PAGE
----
By Bob Spiwak
Editor’s note: former Mazama columnist Bob Spiwak is filling in for Mandi Donohue, the current Mazama columnist, who is on vacation.
Monday morning: Another gray day, fog and light rain. The fog is not as acute as it has been in previous days. Earlier in the week, using utility poles as benchmarks, the air was so mucky the second poles were obliterated. But the temperatures have remained mild.
So far, things have been relatively quiet at Les Schwab’s tire-swapping operation from summer to winter tires. “Relatively” meaning getting there early in the morning usually did not entail leaving the car for many hours as occurs after about 8 a.m. Or so it was over the past week.
Driving from West Boesel to Mazama almost every morning, many different objects have come into view in the fields along the way; cows, horses, moose, deer, abandoned autos. Three days ago a new object came into view: a bright yellow Piper Cub was parked at the end of a small field. No idea whose (there have been several verbal speculations) but it was an interesting change in the scenery.
On Friday (Nov. 11) at the Mazama Store the annual Veterans Day ceremony will be held. A new flag will be hoisted on the store’s flagpole at 11 a.m. This being day 11 of the month, the triad of 11s will celebrate the end of World War I — those who fought and died in the conflict as well as current veterans from the area and others who annually come to Mazama for the ceremony. Pastor Randy Picklesimer will offer a prayer and commentary.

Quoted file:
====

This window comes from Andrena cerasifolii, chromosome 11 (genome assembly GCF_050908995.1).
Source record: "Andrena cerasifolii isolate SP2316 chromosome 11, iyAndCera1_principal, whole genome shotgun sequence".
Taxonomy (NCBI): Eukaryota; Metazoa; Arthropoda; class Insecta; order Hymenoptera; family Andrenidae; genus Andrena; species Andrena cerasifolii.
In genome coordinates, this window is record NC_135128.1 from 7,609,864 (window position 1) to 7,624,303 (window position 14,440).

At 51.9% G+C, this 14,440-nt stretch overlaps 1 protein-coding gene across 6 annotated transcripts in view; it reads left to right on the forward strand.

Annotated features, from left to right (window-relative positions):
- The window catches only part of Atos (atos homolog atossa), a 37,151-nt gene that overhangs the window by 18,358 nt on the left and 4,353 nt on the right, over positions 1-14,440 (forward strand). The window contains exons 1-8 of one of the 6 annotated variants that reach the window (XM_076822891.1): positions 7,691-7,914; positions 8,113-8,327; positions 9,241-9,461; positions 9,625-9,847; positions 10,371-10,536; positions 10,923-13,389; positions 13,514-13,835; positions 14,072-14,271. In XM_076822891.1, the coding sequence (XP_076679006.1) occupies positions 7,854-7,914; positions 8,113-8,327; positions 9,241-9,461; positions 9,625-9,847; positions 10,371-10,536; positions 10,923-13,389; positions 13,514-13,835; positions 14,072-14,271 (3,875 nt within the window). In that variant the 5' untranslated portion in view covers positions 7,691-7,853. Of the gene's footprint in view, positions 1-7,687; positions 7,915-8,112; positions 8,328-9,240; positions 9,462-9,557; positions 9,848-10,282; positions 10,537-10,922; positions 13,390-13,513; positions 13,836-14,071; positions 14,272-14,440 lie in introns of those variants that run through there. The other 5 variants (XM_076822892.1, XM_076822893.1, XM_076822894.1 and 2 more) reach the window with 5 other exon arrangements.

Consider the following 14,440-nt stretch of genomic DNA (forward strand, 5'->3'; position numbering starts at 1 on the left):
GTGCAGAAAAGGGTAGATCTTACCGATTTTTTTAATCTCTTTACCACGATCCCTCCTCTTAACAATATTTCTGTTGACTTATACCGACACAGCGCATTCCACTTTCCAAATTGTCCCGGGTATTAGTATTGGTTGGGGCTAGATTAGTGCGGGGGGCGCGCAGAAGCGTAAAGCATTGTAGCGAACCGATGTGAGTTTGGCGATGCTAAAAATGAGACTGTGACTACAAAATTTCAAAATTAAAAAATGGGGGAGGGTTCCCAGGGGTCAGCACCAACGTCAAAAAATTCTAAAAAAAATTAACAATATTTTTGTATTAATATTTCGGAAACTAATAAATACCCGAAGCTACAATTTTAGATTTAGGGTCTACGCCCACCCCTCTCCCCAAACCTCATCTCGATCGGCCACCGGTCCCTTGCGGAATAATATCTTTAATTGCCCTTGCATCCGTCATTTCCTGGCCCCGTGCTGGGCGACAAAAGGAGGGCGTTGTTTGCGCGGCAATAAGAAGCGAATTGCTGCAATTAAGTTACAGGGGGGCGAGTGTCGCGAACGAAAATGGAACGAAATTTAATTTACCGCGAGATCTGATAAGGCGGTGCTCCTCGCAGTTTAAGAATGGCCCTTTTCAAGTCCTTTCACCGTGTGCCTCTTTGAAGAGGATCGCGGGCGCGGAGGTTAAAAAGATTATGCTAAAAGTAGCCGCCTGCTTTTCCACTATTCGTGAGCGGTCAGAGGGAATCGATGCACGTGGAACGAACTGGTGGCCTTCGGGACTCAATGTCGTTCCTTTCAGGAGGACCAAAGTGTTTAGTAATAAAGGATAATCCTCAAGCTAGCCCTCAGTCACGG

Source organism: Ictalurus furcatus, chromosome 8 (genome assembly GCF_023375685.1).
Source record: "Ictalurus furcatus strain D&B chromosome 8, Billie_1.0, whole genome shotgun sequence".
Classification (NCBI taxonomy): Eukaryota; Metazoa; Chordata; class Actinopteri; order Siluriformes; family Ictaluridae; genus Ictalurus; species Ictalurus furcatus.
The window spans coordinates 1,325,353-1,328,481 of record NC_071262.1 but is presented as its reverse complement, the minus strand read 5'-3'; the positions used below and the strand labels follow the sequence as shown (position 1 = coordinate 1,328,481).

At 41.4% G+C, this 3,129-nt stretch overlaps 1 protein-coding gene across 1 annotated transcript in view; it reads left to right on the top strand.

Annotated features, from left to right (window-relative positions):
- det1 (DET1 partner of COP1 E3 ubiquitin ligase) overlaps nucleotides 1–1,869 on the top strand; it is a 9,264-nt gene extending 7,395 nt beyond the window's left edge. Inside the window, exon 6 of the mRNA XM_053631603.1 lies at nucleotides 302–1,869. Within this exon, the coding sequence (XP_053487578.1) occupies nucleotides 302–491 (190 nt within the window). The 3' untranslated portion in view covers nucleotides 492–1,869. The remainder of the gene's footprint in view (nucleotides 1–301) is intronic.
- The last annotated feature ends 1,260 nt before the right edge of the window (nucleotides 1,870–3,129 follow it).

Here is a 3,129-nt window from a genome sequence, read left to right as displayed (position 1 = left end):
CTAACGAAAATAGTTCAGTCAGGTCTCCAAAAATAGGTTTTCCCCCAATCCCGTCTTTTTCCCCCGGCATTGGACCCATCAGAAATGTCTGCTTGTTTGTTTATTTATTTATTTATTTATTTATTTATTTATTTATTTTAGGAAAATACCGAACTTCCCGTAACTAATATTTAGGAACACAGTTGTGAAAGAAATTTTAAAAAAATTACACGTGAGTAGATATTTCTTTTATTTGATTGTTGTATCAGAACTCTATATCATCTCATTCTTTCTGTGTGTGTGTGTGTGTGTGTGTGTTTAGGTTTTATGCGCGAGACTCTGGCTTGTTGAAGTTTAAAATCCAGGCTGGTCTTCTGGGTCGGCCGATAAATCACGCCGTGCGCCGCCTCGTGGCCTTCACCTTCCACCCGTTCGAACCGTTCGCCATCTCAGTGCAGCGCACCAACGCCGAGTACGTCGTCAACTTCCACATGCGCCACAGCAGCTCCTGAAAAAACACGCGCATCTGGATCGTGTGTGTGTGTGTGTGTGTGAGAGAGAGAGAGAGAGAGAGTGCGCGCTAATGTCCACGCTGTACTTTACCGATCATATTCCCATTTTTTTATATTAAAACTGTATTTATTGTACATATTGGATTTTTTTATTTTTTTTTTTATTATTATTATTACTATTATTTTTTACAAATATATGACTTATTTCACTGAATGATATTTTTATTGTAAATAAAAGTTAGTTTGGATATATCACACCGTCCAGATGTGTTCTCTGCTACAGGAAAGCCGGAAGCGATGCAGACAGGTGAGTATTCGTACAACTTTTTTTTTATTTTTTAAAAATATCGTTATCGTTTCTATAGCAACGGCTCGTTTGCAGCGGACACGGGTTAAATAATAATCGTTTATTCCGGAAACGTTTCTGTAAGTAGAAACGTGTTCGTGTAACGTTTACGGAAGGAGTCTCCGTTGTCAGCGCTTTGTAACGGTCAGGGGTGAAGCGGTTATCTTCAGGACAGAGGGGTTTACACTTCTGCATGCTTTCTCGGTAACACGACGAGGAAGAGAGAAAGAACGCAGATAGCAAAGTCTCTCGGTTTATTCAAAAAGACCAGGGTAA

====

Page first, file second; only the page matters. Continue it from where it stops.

This ceremony began as a small event many years ago. In that time, several of the vets have died, most notably Frank Malley, who accompanied the rising flag with a rendition of “Taps” on this trombone. While the numbers of us vets has decreased, the attendance of participants continues to grow. This could be attributed to free coffee and goodies for all provided by the store, but I don’t think so.
In a non-existent ceremony, the SLIME group that meets at the store every morning owes thanks to expatriate resident Mike Converse. The ex-owner of the Brew Pub in Winthrop, he provided the group with a large overhead propane heater and for many years it has provided a cozy area in which to sit around and gab even during single-digit temperatures. Wherever you are (nobody seems to know), we are grateful.
Words of advice from Gloria’s sister Rita, now in Morocco right now: She was cautioned by a friend stationed there that the two most important things to have as a tourist in the unstable Middle East are one’s passport and a sturdy jacket to protect yourself from flying glass.